Thursday, November 4, 2010

Tea Party Redux

The TEA Party, named after the Boston Tea Party, the forerunner to the American Revolution that began in 1773, is nothing less than a Citizen rebellion against a government felt to be dictatorial and unfair.
That first revolution began on December 16th 1773, and soon spawned all out war against government that did not end until 1783 when the Treaty of Paris recognized the sovereignty of the United States. 
But make no mistake, the revolution was war against the citizen’s own government - -  British citizens, “Colonists,” living in British America, against a British government, a government that had grown ever more hungry for tax revenue and ever less responsive to citizens. Thus the famous phrase: No Taxation Without Representation.
Today we have a similar struggle: The Government has grown ever more hungry for citizens' wealth and ever less responsive to those paying taxes. Taxes for unpopular wars; for bloated and needless bureaucracies; for overpaid government employees; for unpopular entitlements; for outrageous government employee pensions; etc., etc. When taxes could not be raised to fund these unpopular adventures and entitlements, the money was simply “borrowed.” Borrowed without the approval of the citizenry and expended primarily for constituents’ of powerful lobbies, in return for political support -- i.e. the sale and purchase of votes.
When the Constitution was originally conceived, the House of Representatives was designed to allow for a single Representative to “represent” 30,000 citizens - a population, in today’s terms, of a small American town.
Over the years the number of citizens represented by each Representative has grown from that reasonable figure of 30,000, to now 750,000+ folks. How does a Representative represent nearly a million people (750,000+/-)? Well they don’t. They represent a few special interests. This huge number of 750,000+ citizens has turned Representatives into a kind of “short-term” Senator, but free of State accountability. Members of the House have grown very powerful, commandeering huge entourages, enjoying foreign junkets, and even providing some with private government-paid-for jetliners, wherein they travel like kings and queens!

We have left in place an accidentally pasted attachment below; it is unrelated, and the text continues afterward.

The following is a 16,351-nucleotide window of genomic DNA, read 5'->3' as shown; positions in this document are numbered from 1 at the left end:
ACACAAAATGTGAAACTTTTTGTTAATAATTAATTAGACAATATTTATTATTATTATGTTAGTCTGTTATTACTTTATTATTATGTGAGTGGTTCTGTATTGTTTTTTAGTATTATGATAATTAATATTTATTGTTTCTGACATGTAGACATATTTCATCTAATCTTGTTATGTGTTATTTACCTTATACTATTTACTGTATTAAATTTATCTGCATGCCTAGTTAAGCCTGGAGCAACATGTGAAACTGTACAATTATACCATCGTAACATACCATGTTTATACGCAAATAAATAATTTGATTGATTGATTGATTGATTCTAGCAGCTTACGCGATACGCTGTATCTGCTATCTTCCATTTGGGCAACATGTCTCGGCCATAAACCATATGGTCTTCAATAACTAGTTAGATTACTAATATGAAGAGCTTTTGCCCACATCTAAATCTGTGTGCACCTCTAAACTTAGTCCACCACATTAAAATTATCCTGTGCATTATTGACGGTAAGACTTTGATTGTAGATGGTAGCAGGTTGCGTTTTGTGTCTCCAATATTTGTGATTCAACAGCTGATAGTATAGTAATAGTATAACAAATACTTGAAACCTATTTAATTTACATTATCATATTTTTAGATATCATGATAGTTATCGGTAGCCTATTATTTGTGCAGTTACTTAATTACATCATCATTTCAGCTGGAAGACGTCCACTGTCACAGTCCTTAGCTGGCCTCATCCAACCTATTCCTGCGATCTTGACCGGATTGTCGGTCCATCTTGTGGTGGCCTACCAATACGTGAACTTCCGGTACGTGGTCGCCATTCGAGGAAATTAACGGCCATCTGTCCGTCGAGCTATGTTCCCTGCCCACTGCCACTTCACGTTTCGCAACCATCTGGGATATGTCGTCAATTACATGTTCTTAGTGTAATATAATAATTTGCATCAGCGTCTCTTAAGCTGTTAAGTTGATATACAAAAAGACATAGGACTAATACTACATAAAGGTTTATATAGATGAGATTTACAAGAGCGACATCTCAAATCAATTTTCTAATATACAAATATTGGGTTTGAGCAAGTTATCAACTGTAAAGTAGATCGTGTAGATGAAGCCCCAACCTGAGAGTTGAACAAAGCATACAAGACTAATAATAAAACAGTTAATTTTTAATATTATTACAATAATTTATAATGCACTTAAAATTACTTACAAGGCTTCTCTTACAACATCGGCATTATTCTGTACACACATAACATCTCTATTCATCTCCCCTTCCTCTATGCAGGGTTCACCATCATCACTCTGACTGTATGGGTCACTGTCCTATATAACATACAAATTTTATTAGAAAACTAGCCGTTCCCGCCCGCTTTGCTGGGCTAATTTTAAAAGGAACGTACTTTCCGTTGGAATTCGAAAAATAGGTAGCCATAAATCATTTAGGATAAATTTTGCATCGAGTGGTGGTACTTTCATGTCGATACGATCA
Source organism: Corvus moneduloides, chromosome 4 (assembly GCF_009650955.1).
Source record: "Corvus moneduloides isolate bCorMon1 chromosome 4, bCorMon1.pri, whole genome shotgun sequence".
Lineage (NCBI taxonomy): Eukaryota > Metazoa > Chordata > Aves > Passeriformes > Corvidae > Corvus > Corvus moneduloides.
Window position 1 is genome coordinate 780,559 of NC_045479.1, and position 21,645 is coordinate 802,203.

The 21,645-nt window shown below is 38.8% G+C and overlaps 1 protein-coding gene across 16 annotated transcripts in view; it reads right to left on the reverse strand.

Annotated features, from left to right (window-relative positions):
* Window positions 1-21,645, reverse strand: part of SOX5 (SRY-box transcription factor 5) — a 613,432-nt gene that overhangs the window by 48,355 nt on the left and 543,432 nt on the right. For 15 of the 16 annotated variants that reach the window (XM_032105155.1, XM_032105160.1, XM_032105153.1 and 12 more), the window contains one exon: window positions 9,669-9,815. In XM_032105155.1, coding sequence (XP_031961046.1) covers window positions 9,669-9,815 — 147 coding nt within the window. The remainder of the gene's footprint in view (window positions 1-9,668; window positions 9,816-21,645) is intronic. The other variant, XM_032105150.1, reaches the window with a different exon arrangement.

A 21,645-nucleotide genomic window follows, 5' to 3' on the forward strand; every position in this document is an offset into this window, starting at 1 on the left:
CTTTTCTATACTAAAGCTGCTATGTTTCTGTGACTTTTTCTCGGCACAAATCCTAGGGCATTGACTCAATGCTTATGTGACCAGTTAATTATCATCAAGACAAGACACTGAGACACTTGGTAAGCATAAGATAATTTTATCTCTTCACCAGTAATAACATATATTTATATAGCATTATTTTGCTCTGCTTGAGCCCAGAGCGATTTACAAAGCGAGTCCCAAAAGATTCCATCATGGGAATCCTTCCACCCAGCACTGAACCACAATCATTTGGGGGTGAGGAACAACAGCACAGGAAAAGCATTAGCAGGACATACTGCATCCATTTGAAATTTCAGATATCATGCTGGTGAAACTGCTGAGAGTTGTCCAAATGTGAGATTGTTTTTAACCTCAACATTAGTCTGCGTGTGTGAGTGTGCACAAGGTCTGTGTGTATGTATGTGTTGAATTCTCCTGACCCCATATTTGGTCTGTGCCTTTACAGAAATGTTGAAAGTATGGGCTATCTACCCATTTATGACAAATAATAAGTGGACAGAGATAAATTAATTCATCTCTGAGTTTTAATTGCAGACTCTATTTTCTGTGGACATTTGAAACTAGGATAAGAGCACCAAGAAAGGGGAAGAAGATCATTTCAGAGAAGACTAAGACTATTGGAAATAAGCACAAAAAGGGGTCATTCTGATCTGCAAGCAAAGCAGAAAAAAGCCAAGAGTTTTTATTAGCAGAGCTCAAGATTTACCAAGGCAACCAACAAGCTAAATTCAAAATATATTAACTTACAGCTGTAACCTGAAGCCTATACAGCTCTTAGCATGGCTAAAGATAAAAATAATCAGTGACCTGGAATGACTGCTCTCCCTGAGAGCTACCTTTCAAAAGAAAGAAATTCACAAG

Article. I.
Section 2.
Clause 3: Representatives and direct Taxes shall be apportioned among the several States which may be included within this Union, according to their respective Numbers, which shall be determined by adding to the whole Number of free Persons, including those bound to Service for a Term of Years, and excluding Indians not taxed, three fifths of all other Persons. (See Note 2) The actual Enumeration shall be made within three Years after the first Meeting of the Congress of the United States, and within every subsequent Term of ten Years, in such Manner as they shall by Law direct. The Number of Representatives shall not exceed one for every thirty Thousand, ………”

Perhaps it’s time to return to the original concept of “representation” as spelled-out in the Constitution. With modern technology there is no need for Representatives to congregate in D.C., a computer at a home town office will do just fine. With electronic conferencing and voting and with direct input to and from constituents a more perfect union could be had.